ACE wins Sustainability Innovation Award

Image of Gary Harmon, a HVAC Controls Technician (left), and Sam Cole, one of our Energy Engineers (right), with the control panel they’ve created together. Gary was responsible for the electrical design and efficient wiring system.   The green occupied light signifies active ventilation, exhaust and temperature control. According to Sam, the controls panel can help save the building $6000-7000/year in energy by ventilating when the room is in use instead of leaving the lab room ventilation on 24/7.
Gary Harmon, HVAC control technician (left), and Sam Cole, energy engineer, with the control panel they created to decrease off-hour energy use in a Vet Med lab. The green occupied light signifies active ventilation, exhaust and temperature control. This control panel helps save the building $6000-7000/year in energy by ventilating the room only when it is in use.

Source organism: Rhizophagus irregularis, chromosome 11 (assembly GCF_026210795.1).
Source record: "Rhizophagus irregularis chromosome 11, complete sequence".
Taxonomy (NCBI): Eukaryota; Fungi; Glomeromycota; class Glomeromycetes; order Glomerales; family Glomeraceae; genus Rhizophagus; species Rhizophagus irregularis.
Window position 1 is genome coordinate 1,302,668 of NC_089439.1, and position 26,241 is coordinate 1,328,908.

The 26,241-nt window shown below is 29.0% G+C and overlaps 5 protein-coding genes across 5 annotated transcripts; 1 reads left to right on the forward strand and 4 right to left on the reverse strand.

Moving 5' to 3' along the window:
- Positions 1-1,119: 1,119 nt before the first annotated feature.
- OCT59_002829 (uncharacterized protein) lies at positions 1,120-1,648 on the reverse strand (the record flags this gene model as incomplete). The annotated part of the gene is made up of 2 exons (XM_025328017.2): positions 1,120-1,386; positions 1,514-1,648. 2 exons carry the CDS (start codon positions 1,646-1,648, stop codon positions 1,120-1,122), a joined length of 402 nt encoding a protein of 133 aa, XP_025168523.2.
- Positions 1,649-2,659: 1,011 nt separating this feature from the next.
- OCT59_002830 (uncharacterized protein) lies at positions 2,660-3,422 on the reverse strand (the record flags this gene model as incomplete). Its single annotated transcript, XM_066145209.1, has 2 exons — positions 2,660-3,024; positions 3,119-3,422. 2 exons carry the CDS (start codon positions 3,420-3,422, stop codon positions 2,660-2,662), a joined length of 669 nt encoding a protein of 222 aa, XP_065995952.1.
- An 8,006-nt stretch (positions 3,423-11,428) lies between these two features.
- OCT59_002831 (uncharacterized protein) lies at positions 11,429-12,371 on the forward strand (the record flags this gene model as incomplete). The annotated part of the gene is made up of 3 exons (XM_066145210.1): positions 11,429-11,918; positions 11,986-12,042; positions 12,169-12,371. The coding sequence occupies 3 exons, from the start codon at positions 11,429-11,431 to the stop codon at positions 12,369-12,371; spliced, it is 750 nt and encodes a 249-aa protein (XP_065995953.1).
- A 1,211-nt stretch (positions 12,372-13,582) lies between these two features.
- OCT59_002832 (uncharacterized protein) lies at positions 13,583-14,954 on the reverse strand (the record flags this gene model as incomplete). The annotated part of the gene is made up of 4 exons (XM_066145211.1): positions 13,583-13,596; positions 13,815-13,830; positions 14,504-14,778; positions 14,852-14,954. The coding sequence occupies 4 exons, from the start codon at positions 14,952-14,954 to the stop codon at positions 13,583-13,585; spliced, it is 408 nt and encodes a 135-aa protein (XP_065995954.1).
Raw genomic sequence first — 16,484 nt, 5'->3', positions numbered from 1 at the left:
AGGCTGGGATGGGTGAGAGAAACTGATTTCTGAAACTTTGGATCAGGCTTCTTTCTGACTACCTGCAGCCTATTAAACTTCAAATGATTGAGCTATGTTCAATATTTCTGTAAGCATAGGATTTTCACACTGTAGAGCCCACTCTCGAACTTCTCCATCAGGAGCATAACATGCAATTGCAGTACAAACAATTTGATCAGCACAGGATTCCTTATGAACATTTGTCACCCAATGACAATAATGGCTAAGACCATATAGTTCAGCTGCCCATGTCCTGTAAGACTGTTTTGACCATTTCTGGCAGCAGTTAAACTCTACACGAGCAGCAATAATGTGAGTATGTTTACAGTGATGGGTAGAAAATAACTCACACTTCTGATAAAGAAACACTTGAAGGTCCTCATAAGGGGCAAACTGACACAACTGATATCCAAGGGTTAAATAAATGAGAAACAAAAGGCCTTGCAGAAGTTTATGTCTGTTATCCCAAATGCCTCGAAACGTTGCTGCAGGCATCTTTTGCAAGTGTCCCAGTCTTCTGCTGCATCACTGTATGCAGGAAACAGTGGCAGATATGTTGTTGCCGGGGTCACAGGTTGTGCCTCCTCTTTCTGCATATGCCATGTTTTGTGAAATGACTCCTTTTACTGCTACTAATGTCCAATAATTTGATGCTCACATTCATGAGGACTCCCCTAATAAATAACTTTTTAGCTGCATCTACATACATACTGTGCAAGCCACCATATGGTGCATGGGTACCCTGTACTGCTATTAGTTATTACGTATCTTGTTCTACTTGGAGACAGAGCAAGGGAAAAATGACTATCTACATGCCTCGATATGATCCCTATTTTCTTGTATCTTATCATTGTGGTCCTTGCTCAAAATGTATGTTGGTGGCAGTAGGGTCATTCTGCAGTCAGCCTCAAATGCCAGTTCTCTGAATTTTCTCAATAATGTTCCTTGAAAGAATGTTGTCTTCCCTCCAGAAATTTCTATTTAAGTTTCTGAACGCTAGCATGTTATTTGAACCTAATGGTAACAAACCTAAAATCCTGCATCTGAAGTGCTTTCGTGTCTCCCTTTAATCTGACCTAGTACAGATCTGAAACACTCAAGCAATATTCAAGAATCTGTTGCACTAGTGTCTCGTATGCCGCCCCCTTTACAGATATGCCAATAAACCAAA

Facilities Management’s Energy and Engineering office also garnered the Sustainability Innovation Award for their Active Commissioning Enterprise (ACE). The goal of this program is to optimize heating, ventilation and air-conditioning control systems. When ACE program team members get involved, they can typically reduce a building’s overall energy consumption by 15 to 20%.

“Large buildings with built-in airflow controls are our team’s focus,” says Nicolas Fauchier-Magnan, Facilities Management supervisor and ACE program lead. “You’d be surprised at the energy that can be saved with changes that do not affect building use or occupant comfort levels.”

A prime example of the ACE program at work occurred in a lab located in Veterinary Medicine 3A where a detailed electrical analysis revealed that energy use was not decreasing as expected when moving from daytime on weekdays (high-energy-use hours) to weekends and after-hours (low-energy-use hours).